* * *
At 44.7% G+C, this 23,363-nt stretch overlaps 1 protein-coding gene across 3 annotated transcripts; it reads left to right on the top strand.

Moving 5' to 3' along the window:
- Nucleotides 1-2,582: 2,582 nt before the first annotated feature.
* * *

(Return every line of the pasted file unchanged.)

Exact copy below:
At 44.7% G+C, this 23,363-nt stretch overlaps 1 protein-coding gene across 3 annotated transcripts; it reads left to right on the top strand.

Moving 5' to 3' along the window:
- Nucleotides 1-2,582: 2,582 nt before the first annotated feature.